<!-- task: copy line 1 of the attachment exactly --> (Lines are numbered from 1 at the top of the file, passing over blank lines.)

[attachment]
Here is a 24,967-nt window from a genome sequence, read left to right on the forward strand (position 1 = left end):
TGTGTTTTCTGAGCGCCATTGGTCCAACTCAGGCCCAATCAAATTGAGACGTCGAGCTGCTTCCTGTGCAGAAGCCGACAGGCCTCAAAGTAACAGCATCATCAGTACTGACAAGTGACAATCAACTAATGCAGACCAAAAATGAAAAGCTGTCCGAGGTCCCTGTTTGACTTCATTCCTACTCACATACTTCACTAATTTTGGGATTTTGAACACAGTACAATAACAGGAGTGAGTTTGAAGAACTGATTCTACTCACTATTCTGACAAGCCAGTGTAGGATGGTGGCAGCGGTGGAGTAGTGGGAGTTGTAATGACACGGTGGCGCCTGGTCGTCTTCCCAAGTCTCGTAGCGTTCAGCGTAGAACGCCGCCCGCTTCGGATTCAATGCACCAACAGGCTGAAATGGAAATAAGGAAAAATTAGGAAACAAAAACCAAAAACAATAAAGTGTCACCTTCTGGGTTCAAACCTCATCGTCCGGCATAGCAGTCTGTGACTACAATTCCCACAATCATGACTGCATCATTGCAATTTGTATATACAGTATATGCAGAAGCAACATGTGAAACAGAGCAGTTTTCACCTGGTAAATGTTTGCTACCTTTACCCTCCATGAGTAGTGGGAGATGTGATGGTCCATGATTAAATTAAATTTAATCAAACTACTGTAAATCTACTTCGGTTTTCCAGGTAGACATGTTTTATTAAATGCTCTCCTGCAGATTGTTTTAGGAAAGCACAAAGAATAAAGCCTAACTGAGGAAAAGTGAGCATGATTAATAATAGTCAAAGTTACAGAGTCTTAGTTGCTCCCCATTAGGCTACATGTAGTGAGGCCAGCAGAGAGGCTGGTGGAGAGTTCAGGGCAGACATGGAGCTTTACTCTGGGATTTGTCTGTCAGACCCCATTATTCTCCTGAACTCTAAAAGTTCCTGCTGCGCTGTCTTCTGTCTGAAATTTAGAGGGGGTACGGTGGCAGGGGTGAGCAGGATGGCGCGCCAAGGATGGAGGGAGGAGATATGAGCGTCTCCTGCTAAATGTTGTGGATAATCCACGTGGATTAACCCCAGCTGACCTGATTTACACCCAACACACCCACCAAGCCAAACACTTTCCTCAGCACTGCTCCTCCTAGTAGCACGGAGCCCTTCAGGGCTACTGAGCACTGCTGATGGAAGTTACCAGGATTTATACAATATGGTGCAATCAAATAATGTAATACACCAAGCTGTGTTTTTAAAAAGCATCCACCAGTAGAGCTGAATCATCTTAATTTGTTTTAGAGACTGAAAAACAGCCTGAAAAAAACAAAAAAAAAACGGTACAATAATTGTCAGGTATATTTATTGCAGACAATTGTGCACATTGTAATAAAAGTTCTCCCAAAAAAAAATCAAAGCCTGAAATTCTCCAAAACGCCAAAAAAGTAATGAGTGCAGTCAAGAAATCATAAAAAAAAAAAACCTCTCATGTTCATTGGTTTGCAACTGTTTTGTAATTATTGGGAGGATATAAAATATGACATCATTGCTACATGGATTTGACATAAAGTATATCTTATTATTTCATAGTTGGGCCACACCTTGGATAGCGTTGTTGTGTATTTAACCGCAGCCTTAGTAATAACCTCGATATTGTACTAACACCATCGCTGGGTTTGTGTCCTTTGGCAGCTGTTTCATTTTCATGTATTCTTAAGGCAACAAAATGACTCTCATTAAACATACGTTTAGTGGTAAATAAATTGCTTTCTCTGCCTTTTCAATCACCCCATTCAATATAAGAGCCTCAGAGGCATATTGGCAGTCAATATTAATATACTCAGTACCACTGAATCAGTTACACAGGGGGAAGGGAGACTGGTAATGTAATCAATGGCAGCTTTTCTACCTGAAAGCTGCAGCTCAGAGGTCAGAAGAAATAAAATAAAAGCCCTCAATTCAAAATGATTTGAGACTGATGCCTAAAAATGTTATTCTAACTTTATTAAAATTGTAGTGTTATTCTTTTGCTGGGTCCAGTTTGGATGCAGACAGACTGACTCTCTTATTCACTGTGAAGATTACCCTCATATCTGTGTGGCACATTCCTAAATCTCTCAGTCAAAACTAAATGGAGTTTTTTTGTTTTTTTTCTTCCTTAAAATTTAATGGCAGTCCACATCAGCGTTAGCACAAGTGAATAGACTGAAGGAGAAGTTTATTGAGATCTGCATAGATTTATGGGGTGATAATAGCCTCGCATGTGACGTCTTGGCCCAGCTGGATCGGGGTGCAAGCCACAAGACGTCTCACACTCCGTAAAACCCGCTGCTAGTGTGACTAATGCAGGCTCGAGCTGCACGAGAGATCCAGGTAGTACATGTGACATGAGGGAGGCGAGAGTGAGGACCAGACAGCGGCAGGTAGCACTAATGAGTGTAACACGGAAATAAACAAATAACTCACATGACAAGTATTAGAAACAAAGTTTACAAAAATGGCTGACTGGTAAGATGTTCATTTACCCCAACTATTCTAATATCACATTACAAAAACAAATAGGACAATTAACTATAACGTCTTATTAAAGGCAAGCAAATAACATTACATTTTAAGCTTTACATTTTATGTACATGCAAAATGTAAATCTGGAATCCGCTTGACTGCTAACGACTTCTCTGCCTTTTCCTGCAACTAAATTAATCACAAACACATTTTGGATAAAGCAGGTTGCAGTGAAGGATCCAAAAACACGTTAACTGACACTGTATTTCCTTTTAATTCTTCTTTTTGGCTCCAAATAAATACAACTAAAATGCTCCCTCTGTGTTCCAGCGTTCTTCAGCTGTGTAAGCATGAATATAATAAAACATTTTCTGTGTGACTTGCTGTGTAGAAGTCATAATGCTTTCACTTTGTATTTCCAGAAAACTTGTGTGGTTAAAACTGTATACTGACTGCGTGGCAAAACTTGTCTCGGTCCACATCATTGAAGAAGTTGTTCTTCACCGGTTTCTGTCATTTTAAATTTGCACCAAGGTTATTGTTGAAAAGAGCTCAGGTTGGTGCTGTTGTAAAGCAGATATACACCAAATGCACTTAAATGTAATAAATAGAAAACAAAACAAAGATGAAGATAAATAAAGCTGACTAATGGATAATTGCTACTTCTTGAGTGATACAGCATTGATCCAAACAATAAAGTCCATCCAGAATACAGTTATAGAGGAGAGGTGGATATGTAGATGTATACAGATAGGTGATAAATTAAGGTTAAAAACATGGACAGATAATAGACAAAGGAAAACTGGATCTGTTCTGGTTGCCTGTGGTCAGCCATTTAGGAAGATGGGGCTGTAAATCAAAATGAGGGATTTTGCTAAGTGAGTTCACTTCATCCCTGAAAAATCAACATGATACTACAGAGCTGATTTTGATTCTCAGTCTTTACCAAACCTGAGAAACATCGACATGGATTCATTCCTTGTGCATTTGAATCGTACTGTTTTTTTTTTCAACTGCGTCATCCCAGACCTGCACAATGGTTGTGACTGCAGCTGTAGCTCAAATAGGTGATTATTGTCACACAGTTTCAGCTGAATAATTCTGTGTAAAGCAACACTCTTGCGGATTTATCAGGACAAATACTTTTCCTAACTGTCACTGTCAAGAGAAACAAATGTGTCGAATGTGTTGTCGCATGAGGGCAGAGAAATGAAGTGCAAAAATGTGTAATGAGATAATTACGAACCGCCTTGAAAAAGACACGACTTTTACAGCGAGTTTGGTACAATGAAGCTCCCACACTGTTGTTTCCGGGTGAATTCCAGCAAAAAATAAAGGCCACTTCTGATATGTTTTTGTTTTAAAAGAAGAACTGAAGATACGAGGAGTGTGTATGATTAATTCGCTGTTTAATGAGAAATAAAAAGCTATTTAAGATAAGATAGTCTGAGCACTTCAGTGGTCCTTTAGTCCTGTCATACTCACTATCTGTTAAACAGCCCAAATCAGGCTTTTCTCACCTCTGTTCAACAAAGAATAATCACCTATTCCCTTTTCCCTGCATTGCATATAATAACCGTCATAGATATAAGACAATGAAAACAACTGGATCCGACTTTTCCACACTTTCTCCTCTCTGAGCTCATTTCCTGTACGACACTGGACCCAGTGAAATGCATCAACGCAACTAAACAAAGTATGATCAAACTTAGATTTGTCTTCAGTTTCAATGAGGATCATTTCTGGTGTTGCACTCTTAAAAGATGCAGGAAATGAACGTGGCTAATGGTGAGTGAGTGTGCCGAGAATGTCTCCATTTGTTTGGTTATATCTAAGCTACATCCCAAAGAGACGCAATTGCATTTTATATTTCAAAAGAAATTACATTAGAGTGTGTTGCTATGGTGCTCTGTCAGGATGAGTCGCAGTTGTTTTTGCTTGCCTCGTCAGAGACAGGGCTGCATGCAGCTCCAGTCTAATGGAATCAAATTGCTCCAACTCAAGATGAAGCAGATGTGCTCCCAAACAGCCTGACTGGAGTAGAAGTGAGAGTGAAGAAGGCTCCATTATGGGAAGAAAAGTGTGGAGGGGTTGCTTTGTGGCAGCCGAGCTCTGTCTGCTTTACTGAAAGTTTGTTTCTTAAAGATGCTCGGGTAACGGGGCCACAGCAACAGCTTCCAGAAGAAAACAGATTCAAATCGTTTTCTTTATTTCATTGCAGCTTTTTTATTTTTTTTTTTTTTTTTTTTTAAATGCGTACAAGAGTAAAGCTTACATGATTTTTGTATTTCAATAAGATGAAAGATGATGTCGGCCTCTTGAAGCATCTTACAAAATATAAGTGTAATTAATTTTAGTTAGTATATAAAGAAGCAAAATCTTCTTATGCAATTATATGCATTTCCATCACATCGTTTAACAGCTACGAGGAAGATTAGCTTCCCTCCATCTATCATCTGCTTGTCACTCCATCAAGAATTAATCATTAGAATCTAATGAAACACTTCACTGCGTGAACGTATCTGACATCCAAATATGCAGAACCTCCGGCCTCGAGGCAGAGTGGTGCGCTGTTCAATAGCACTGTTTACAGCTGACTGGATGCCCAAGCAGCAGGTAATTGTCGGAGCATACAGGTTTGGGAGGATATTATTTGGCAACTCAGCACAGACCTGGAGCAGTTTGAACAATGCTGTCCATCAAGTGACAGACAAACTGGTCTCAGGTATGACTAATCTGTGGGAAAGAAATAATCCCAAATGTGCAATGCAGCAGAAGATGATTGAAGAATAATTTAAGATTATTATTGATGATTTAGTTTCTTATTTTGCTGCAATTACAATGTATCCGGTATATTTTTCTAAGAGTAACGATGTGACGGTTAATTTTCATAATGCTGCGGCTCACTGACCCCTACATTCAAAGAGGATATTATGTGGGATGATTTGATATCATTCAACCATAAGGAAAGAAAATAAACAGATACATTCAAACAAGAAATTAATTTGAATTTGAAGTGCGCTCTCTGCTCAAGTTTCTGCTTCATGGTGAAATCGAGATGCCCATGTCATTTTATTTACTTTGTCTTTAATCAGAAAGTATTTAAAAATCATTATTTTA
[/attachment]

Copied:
Here is a 24,967-nt window from a genome sequence, read left to right on the forward strand (position 1 = left end):